Executives to Share a Wealth of GIS Knowledge at the Esri Business Summit
The Wendy's Company; Miele, Inc.; and JLL—All Esri Technology Users—Talk about the Importance of Location
Top managers and technologists from organizations from around the world—including The Wendy's Company; JLL; and Miele, Inc.—will meet at the Esri Business Summit to discuss how they apply location analytics and GIS to their business challenges.
John Crouse will talk about the use of Esri Location Analytics by The Wendy's Company.
Wendy's Chooses Location Analytics
John Crouse, director of real estate services for The Wendy's Company, will be one of the summit's 23 featured speakers. He will discuss how the second-largest (by sales volume) quick-service hamburger chain in the United States is gaining better insight from its data and improving collaboration among departments by folding location analytics into many different areas of the organization.
There are more than 6,500 franchise and company-operated Wendy's restaurants in the United States and in 27 countries and US territories worldwide. The company worked with Esri partner GISi to integrate Esri Location Analytics into its corporate IT system, streamlining its reporting and market analysis workflow for restaurant development. Now, an intuitive mapping interface provides staff with easy access to Wendy's proprietary restaurant information and demographic, competitor, and business data for any of the existing chain locations and prospective sites.
"Demographic data and location analytics are critical components when making investment decisions to build new restaurants," said Dennis Hill, vice president of real estate at Wendy's. "Now everything we need—including mapping, analytics, and modeling—can be done on one platform that is scalable across our organization."
With location analytics, Wendy's can also incorporate its proprietary sales forecasting model into the decision-making process when managers need to figure out where to open new restaurants and where to close or relocate others.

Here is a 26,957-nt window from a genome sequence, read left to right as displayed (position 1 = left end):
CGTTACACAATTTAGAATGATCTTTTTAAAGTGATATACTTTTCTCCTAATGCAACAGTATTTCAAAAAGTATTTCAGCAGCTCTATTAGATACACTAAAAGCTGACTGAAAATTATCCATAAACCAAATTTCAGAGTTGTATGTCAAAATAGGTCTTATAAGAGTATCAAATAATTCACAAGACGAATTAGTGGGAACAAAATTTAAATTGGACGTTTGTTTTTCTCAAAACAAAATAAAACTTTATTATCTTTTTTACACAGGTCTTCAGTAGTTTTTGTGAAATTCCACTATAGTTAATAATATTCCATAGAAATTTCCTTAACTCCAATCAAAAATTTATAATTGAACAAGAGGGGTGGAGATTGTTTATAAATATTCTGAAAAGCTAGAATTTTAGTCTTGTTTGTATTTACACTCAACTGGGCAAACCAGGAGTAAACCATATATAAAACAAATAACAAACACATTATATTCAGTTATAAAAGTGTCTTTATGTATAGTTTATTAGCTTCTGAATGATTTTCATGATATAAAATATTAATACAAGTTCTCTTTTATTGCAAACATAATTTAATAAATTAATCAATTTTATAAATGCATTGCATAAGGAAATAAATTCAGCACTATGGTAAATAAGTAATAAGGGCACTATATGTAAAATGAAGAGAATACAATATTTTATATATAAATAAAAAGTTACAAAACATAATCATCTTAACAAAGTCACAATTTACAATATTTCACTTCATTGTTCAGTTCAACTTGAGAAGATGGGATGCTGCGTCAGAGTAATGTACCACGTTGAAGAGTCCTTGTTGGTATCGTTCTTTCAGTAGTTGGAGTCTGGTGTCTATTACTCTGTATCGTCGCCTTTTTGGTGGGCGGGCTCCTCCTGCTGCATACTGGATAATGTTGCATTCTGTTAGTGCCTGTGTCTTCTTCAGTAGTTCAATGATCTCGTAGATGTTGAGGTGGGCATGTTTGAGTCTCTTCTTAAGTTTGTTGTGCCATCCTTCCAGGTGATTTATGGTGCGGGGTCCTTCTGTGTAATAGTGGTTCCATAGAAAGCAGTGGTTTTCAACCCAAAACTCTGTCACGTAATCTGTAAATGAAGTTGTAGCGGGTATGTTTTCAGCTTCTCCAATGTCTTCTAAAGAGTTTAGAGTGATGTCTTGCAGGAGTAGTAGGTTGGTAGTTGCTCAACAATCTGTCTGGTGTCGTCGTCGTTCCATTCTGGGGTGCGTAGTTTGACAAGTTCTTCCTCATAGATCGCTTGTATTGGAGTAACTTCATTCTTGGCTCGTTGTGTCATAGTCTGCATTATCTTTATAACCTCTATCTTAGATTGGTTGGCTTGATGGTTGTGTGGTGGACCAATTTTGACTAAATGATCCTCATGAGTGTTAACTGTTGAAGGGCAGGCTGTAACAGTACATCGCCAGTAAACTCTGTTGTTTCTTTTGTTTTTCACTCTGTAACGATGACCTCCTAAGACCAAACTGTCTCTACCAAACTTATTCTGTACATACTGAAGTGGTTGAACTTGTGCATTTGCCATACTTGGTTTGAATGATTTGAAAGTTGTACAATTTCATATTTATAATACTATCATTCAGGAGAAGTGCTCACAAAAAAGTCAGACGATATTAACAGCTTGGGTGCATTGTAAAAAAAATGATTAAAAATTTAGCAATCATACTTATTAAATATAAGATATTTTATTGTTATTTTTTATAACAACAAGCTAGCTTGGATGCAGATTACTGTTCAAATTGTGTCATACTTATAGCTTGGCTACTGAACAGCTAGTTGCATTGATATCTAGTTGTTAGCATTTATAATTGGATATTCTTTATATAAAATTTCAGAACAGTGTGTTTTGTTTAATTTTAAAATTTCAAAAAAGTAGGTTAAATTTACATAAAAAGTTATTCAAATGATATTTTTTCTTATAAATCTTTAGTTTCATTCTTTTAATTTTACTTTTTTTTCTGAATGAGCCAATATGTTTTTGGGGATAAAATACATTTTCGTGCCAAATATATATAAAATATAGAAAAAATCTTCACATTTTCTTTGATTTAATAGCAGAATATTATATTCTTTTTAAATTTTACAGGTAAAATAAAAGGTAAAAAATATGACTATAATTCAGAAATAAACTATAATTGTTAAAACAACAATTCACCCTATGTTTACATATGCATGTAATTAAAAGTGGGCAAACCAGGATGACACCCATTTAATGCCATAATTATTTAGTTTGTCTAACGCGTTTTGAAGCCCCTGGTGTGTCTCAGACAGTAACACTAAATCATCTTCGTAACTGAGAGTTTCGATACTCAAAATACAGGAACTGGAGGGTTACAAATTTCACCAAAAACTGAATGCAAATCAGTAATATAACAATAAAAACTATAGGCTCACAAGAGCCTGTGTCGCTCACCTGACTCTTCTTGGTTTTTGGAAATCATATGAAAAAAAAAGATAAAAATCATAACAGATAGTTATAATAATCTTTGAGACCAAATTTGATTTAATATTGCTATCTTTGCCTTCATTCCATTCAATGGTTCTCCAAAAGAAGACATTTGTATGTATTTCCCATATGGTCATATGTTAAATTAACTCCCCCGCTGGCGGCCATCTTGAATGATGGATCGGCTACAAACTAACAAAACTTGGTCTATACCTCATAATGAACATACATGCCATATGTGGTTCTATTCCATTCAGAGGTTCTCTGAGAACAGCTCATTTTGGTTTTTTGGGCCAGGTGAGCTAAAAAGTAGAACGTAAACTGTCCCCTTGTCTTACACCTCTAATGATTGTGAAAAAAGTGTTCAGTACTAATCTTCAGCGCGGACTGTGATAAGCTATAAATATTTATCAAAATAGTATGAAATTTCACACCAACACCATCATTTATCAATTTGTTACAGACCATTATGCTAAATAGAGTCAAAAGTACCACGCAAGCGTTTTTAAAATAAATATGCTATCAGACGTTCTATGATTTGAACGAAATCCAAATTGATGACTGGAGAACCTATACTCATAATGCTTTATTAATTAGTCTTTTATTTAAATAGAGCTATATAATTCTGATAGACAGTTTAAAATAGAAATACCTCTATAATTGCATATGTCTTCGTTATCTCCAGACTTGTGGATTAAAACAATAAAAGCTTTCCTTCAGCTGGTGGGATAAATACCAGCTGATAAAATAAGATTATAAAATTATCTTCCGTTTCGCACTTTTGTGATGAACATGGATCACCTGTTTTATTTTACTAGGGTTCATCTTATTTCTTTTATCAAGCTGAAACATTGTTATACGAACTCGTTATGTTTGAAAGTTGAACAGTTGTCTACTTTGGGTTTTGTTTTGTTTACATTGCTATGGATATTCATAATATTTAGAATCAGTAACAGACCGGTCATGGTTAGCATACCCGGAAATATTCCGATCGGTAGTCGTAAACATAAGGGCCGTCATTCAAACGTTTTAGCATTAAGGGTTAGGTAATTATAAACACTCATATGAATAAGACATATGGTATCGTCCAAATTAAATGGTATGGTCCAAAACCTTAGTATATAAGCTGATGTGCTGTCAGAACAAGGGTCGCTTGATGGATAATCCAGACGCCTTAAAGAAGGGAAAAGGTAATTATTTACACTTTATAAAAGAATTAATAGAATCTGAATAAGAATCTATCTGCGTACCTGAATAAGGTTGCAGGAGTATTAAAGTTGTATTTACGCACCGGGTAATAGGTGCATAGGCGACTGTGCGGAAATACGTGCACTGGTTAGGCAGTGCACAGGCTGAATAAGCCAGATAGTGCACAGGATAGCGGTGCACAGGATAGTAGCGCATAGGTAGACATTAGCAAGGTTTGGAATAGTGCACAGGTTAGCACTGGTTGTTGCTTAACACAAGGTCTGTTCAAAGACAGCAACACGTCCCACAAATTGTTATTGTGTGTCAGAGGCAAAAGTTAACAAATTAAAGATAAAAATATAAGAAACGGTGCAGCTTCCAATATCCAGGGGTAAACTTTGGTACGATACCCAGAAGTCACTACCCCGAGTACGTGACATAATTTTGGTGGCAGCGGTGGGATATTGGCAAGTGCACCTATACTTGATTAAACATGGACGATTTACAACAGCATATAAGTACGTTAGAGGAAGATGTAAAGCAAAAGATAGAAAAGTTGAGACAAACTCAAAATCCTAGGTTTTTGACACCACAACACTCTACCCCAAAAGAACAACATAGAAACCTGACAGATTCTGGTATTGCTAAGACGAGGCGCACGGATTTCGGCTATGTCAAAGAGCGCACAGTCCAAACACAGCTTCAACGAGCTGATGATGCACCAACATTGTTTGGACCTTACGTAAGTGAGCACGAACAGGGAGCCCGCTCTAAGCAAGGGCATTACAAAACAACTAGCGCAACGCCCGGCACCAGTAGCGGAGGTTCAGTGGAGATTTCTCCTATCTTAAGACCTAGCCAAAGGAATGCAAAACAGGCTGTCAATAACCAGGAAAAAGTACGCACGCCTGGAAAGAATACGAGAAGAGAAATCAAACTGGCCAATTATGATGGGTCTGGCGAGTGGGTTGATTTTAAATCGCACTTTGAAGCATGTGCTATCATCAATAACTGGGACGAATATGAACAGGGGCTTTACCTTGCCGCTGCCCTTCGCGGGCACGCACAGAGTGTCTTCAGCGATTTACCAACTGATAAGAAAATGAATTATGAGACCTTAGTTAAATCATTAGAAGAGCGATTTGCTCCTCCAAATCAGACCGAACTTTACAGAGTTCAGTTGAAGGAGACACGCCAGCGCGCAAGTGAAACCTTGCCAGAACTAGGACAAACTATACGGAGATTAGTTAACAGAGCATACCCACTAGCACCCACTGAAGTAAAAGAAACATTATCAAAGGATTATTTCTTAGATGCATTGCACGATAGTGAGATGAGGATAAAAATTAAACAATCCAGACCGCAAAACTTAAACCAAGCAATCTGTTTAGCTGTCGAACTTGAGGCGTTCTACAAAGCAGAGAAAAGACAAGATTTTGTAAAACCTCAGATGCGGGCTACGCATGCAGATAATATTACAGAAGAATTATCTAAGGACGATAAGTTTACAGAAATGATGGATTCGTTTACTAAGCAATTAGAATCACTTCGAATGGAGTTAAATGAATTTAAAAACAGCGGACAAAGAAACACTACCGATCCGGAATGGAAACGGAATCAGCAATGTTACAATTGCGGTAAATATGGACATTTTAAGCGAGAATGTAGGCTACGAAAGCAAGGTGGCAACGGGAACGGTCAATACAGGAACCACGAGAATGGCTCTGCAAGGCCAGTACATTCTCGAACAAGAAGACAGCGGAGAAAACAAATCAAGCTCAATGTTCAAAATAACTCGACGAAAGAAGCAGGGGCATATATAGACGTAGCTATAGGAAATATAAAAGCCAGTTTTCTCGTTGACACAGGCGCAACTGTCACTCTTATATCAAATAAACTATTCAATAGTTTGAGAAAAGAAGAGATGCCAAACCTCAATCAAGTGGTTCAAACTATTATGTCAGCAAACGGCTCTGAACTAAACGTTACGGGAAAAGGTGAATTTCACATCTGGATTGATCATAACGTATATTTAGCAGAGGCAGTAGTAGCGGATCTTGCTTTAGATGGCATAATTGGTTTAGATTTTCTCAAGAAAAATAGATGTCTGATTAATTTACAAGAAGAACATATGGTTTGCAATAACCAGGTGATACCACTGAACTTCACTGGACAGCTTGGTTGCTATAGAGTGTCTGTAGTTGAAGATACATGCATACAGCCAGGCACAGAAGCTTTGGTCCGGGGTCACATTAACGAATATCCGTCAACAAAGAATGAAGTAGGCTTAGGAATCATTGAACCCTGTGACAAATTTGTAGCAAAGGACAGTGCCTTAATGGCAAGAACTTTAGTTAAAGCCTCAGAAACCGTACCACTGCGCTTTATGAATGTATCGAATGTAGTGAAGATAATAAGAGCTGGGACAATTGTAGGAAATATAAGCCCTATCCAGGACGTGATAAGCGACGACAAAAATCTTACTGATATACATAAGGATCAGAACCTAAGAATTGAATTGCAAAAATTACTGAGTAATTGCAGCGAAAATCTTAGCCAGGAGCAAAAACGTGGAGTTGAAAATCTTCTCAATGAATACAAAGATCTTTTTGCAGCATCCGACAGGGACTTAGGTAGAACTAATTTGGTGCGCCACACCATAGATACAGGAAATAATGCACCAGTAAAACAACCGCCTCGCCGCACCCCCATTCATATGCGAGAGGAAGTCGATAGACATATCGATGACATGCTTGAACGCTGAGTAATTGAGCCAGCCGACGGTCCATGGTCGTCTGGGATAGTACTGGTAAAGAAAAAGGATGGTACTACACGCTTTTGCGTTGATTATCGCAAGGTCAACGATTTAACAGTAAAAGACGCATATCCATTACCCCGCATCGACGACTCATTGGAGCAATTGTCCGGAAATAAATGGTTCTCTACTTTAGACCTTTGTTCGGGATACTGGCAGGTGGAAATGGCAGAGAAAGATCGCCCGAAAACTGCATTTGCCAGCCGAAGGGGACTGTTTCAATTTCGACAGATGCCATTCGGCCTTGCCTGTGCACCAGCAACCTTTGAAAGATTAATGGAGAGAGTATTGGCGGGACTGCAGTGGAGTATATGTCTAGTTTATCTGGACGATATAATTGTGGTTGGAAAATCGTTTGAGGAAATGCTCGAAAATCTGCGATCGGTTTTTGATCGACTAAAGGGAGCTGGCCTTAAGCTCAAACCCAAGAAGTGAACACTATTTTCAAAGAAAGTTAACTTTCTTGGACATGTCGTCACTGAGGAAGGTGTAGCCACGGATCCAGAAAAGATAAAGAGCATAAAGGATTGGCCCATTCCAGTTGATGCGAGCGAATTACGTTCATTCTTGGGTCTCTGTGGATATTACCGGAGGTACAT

GIS and location analytics democratizes information says Wayne Gearey of JLL.
JLL Creates a Global Location Enterprise
Dr. Wayne Gearey, senior vice president financial and professional services firm JLL, which specializes in commercial real estate and investment management, will talk about how his firm uses GIS and location analytics. This technology democratizes information, he says, and improves the accuracy and timeliness of decision making for everyone throughout the organization, no matter the level of management or what questions need to be answered.
JLL solution's MapIT is based on Esri technology and delivers real-time, accurate location-based data and analytics to support real estate location and investment decisions. Upper management, researchers, and client support staff can drill down into a centralized content library via interactive Esri Story Map apps, embeddable web apps, interactive quarterly reports, and solutions created for individual clients. This ensures all stakeholders get a complete, up-to-date view of the company's transactions everywhere they do business.
"What we provide is not just a map for the company [but also] data for different business centers from teams that have a common interest to produce something in a timely manner," said Gearey. "We've gone from being a siloed company to being a truly connected company on a global scale, thanks to Esri GIS and location analytics."